Recently, we demonstrated that administration of the orally active iron chelating agent deferiprone (1,2-dimethyl-3-hydroxypyrid-4-one (L1)) at 6-hour intervals results in significantly greater urinary iron excretion than that induced during administration of the drug at 12-hour intervals. That study was conducted in thalassemia patients, all of whom had received a packed red cell transfusion of 15 cc/kg, 72 hours prior to evaluation of urinary iron excretion, at a time when endogenous erythropoiesis would be expected to be at its lowest. In clinical practice however, thalassemia patients' suppression of endogenous erythropoiesis is not sustained between transfusions. We set out to determine the influence that administration of deferiprone has on urinary iron excretion at lower hemoglobin concentrations, immediately prior to transfusion. We hypothesized that hemoglobin levels will affect the ability of deferiprone to chelate iron. Ten regularly transfused patients with homozygous β-thalassemia (HBT) aged mean ± SD, 20.9 ± 4.7, range 13-27 years, receiving long-term therapy with deferiprone, were treated with deferiprone 75 mg/kg/day, administered every 6 hours (or every 12 hours) for 72 hours immediately prior to a blood transfusion in the first month. One month later each patient received the other of the 2 dosing regimens for 72 hours immediately prior to transfusion, The deferiprone-induced 24-hour urinary iron excretion was similar during both dosing regimens; 0.56 ± 0.45 mg/kg when L1 was given every 6 hours and 0.48 ± 0.52 mg/kg when L1 was administered every 12 hours (p = 0.79). However, the calculated 24-hour area under the plasma concentration-time curve (AUC 0-24) of deferiprone was significantly lower when deferiprone was administered at g-hour intervals (6762.8 ± 1601.6 mg(*)min/l), than that observed when deferiprone was administered every 12 hours (8250.1 ± 1235.7 mg(*)min/l) (p = 0.04). The pharmacokinetics of deferiprone when administered immediately prior to transfusions are different from those following transfusions. More studies assessing total body iron excretion are needed to determine the contribution of the fecal route in iron excretion.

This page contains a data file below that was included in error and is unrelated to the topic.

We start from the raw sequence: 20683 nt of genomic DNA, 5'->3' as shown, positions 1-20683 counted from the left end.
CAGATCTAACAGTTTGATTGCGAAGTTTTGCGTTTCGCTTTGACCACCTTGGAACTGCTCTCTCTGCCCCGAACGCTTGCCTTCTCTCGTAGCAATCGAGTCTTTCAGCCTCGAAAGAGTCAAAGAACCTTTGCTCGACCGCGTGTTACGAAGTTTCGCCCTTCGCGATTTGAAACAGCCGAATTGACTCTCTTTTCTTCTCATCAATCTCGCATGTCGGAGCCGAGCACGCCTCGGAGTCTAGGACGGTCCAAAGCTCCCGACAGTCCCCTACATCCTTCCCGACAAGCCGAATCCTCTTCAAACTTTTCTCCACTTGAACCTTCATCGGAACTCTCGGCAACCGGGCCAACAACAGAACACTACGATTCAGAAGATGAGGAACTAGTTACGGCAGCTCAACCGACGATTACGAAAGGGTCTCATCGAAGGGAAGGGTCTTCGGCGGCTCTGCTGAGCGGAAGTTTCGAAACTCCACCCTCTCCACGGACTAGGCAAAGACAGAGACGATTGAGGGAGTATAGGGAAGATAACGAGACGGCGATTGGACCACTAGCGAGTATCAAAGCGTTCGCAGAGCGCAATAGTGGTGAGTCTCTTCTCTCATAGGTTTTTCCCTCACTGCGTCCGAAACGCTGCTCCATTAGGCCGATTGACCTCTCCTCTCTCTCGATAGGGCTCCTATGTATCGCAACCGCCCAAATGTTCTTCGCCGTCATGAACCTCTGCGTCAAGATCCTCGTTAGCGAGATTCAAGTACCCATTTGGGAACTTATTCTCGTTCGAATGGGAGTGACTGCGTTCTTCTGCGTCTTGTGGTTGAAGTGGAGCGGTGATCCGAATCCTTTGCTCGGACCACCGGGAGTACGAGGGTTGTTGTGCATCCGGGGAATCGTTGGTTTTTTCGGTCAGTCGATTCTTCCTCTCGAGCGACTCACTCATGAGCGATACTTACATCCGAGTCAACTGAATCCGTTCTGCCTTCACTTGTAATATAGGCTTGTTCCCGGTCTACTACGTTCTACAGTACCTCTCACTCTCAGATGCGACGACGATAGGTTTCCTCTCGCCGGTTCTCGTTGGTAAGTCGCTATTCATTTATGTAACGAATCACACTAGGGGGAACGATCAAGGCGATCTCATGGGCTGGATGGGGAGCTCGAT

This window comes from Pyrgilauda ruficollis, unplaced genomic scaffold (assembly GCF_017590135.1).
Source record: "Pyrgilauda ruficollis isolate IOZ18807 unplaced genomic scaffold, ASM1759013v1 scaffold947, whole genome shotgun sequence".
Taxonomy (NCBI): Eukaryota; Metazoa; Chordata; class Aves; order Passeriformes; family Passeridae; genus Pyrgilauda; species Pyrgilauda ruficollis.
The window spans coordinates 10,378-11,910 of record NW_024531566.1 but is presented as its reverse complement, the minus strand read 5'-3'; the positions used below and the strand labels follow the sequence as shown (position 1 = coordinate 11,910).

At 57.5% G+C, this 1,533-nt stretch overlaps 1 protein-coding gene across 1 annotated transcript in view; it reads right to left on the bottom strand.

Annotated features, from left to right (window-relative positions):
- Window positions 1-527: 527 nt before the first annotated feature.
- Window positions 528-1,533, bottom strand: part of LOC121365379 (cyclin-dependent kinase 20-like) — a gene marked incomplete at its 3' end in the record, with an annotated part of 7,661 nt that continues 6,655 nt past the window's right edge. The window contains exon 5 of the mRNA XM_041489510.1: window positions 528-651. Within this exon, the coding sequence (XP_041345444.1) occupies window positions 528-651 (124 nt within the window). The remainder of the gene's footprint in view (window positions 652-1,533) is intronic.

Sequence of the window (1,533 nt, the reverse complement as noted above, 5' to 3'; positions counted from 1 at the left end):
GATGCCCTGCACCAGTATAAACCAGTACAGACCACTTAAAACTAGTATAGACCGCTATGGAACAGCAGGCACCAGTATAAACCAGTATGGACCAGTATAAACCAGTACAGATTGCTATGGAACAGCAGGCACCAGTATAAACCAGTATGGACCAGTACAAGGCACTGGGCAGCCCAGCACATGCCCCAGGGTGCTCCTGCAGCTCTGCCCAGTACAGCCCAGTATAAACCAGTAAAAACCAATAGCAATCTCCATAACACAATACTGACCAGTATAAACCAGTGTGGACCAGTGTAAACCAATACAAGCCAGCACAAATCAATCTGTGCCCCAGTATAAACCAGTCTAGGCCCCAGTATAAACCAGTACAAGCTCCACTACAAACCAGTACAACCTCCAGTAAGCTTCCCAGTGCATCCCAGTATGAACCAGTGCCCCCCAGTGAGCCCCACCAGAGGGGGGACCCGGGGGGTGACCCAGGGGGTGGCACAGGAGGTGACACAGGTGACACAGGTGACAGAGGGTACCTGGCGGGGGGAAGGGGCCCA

|Number of pages||5|
|Journal||International Journal of Clinical Pharmacology and Therapeutics|
|Publication status||Published - 29-07-1996|
All Science Journal Classification (ASJC) codes
- Pharmacology (medical)